The recent announcement of the recipients of the 2006 MacArthur Fellowships (affectionally nicknamed the "genius grants") draws attention to two jazz figures:
Violinist Regina Carter's conservatory training and eclectic influences with jazz roots have earned her praise over the past decade. While the violin is rarely identified as an essential instrument in today's mainstream jazz spheres, Carter's performance has never been overly quirky or anachronistic. Her newest release, I'll Be Seeing You, is an exploration of songs from the 1920s through the '40s with guests Dee Dee Bridgewater, Carla Cook, Gil Goldstein and Paquito D'Rivera, but if you want to hear Carter at her finest, one of my favorites is Motor City Moments.
Saxophonist/composer/label-founder John Zorn is much less widely known than Carter, but his innovations are considerably bolder. Zorn's visionary fusion of varied cultural idioms with modern jazz and improvisation has helped create and promote a vital experimental music scene. His label, Tzadik, has a catalogue with an unbelievable breadth of creative musicians (e.g. Wadada Leo Smith, Jenny Scheinman, Mark Dresser, Ikue Mori, David Krakauer). Zorn is also known as a leader of his own groups -- Naked City, formed in the late '80s, and Masada in the early/mid-'90s (there are both acoustic and electric incarnations of this group).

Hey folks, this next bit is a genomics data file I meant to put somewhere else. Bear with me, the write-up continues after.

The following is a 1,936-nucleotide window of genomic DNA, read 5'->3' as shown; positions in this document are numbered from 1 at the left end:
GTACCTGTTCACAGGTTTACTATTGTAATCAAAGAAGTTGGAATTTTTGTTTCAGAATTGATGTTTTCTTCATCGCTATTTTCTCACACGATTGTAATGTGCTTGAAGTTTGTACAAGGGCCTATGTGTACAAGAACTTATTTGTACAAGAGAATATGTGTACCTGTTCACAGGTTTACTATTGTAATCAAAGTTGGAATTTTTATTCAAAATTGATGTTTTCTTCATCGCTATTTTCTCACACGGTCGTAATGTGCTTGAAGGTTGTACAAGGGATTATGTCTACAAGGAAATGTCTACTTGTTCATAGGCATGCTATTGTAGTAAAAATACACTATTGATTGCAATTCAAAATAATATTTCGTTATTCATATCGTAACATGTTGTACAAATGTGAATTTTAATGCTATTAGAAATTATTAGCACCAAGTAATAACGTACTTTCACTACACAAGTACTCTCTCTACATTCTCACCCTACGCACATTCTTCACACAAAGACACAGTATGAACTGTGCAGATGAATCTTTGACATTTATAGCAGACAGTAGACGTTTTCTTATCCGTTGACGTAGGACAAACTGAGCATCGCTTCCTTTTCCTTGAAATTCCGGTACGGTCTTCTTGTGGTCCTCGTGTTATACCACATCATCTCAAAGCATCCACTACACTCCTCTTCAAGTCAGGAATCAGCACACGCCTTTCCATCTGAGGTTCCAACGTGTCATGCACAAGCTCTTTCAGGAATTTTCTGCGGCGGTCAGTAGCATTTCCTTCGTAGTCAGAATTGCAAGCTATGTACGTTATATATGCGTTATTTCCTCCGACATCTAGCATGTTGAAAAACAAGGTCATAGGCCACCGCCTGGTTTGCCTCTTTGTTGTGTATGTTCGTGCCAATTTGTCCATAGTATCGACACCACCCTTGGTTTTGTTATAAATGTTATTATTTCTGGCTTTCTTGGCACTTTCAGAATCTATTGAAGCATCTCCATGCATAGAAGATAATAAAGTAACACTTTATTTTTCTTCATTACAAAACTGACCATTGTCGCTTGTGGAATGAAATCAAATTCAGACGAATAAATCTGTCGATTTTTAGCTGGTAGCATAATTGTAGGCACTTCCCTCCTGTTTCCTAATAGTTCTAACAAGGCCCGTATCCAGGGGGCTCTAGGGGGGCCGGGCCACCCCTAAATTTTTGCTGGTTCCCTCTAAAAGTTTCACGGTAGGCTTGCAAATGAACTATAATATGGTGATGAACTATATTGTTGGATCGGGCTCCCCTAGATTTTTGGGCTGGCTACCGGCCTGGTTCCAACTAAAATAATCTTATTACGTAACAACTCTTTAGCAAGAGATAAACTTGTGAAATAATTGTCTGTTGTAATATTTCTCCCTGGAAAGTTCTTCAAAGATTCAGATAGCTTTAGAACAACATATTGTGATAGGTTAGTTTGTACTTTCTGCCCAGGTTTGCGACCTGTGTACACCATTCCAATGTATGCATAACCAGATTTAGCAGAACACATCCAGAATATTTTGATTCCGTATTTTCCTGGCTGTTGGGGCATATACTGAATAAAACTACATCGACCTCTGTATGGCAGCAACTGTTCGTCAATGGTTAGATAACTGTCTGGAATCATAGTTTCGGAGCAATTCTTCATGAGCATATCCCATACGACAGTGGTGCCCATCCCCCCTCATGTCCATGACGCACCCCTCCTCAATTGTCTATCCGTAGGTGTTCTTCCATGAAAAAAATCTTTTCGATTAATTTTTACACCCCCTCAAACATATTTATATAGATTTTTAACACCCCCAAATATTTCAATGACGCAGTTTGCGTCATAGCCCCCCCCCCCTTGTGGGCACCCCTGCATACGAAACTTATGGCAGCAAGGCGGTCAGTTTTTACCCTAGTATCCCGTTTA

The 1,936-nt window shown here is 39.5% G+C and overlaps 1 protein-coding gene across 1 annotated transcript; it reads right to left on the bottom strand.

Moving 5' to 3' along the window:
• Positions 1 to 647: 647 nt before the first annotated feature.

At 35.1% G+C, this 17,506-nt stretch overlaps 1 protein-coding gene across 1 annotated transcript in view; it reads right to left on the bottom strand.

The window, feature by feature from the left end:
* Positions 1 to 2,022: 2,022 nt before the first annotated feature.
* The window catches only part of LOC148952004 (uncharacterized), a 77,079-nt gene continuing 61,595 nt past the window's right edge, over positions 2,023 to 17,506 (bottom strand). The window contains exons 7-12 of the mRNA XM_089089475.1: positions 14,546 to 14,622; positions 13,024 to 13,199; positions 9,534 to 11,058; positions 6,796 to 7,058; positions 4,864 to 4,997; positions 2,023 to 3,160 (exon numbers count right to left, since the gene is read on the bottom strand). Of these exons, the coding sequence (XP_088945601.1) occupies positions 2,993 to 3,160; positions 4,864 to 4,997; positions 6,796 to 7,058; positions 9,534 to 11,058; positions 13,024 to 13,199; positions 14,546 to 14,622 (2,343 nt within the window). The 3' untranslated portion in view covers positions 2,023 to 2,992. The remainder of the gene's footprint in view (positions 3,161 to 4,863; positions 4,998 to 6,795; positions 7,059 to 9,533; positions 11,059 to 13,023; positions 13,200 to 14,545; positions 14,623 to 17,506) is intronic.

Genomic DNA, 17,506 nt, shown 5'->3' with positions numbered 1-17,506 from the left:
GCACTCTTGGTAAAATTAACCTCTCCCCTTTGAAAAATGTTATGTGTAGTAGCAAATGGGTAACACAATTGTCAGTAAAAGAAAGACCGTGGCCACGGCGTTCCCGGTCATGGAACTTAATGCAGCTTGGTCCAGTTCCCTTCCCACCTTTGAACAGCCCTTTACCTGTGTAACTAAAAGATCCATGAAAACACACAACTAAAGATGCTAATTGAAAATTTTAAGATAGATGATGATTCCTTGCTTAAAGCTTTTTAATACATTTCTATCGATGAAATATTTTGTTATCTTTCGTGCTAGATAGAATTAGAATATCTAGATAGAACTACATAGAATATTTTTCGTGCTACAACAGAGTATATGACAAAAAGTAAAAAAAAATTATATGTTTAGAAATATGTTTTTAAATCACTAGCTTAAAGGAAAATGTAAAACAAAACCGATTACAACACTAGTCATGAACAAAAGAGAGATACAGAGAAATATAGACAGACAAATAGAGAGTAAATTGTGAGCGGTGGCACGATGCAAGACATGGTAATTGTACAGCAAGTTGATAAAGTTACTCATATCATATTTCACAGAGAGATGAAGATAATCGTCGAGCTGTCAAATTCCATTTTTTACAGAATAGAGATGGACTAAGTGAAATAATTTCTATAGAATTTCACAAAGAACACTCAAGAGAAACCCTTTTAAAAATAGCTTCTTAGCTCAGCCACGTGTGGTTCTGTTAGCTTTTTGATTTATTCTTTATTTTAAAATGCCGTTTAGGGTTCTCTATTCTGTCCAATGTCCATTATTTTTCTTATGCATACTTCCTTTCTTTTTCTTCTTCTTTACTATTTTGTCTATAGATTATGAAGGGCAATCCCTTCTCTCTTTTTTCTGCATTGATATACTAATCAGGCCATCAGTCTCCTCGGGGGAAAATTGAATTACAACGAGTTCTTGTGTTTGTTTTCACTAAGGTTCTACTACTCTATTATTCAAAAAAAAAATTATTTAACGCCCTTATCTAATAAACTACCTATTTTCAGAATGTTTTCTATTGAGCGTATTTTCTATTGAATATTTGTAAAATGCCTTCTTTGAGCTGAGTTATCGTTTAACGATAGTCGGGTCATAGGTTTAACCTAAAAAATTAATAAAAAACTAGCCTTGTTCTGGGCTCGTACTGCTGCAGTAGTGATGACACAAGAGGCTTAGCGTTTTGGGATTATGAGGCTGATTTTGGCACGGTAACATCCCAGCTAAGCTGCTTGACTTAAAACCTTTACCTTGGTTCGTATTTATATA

In college, I took a couple classes taught by Gary Tomlinson, a MacArthur Fellow in 1988. He was certainly brilliant and passionate, though it also would have been quite cool if he could have done this or this. (Blog About Town has more.)
Read the NY Times article and a lamentably true quote from John Zorn in the NY Sun.
Previous MacArthur Fellows from the jazz world include Ornette Coleman, Anthony Braxton, Ran Blake, Cecil Taylor, Steve Lacy and Max Roach. Each fellow receives a $500,000 grant over the course of five years that will enable them to focus on their endeavors.
On the lighter side, the Greenleaf Music Blog has a must-see clip from the Colbert Report.